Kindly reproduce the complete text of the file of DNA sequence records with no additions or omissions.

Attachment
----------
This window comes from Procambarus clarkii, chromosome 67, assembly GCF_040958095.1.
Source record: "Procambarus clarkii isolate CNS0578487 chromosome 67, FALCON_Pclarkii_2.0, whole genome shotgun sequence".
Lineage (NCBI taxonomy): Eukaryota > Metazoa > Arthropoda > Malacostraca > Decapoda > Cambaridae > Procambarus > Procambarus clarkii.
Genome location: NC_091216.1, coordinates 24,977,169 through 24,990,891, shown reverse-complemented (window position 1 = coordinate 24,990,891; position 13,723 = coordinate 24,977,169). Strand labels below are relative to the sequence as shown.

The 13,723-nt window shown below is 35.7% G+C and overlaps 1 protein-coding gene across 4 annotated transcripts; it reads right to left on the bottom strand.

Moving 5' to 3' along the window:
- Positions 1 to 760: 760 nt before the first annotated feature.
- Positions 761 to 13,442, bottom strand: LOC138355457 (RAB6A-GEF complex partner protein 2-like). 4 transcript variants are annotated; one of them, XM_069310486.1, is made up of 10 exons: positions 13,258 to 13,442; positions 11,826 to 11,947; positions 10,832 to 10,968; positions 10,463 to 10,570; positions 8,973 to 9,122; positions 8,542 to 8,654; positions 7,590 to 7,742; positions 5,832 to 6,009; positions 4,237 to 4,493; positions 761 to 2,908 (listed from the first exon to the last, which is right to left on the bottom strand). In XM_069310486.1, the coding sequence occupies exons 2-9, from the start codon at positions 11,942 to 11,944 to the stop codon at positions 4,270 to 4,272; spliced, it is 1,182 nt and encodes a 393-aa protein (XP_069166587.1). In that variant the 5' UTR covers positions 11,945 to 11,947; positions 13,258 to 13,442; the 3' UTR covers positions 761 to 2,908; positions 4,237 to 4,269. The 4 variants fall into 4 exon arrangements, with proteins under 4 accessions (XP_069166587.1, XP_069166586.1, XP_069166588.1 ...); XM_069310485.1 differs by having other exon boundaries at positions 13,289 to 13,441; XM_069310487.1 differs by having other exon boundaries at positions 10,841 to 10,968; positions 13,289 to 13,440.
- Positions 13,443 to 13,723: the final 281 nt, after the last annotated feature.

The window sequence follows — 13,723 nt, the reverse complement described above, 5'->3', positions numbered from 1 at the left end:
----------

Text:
This window comes from Procambarus clarkii, chromosome 67, assembly GCF_040958095.1.
Source record: "Procambarus clarkii isolate CNS0578487 chromosome 67, FALCON_Pclarkii_2.0, whole genome shotgun sequence".
Lineage (NCBI taxonomy): Eukaryota > Metazoa > Arthropoda > Malacostraca > Decapoda > Cambaridae > Procambarus > Procambarus clarkii.
Genome location: NC_091216.1, coordinates 24,977,169 through 24,990,891, shown reverse-complemented (window position 1 = coordinate 24,990,891; position 13,723 = coordinate 24,977,169). Strand labels below are relative to the sequence as shown.

The 13,723-nt window shown below is 35.7% G+C and overlaps 1 protein-coding gene across 4 annotated transcripts; it reads right to left on the bottom strand.

Moving 5' to 3' along the window:
- Positions 1 to 760: 760 nt before the first annotated feature.
- Positions 761 to 13,442, bottom strand: LOC138355457 (RAB6A-GEF complex partner protein 2-like). 4 transcript variants are annotated; one of them, XM_069310486.1, is made up of 10 exons: positions 13,258 to 13,442; positions 11,826 to 11,947; positions 10,832 to 10,968; positions 10,463 to 10,570; positions 8,973 to 9,122; positions 8,542 to 8,654; positions 7,590 to 7,742; positions 5,832 to 6,009; positions 4,237 to 4,493; positions 761 to 2,908 (listed from the first exon to the last, which is right to left on the bottom strand). In XM_069310486.1, the coding sequence occupies exons 2-9, from the start codon at positions 11,942 to 11,944 to the stop codon at positions 4,270 to 4,272; spliced, it is 1,182 nt and encodes a 393-aa protein (XP_069166587.1). In that variant the 5' UTR covers positions 11,945 to 11,947; positions 13,258 to 13,442; the 3' UTR covers positions 761 to 2,908; positions 4,237 to 4,269. The 4 variants fall into 4 exon arrangements, with proteins under 4 accessions (XP_069166587.1, XP_069166586.1, XP_069166588.1 ...); XM_069310485.1 differs by having other exon boundaries at positions 13,289 to 13,441; XM_069310487.1 differs by having other exon boundaries at positions 10,841 to 10,968; positions 13,289 to 13,440.
- Positions 13,443 to 13,723: the final 281 nt, after the last annotated feature.

The window sequence follows — 13,723 nt, the reverse complement described above, 5'->3', positions numbered from 1 at the left end: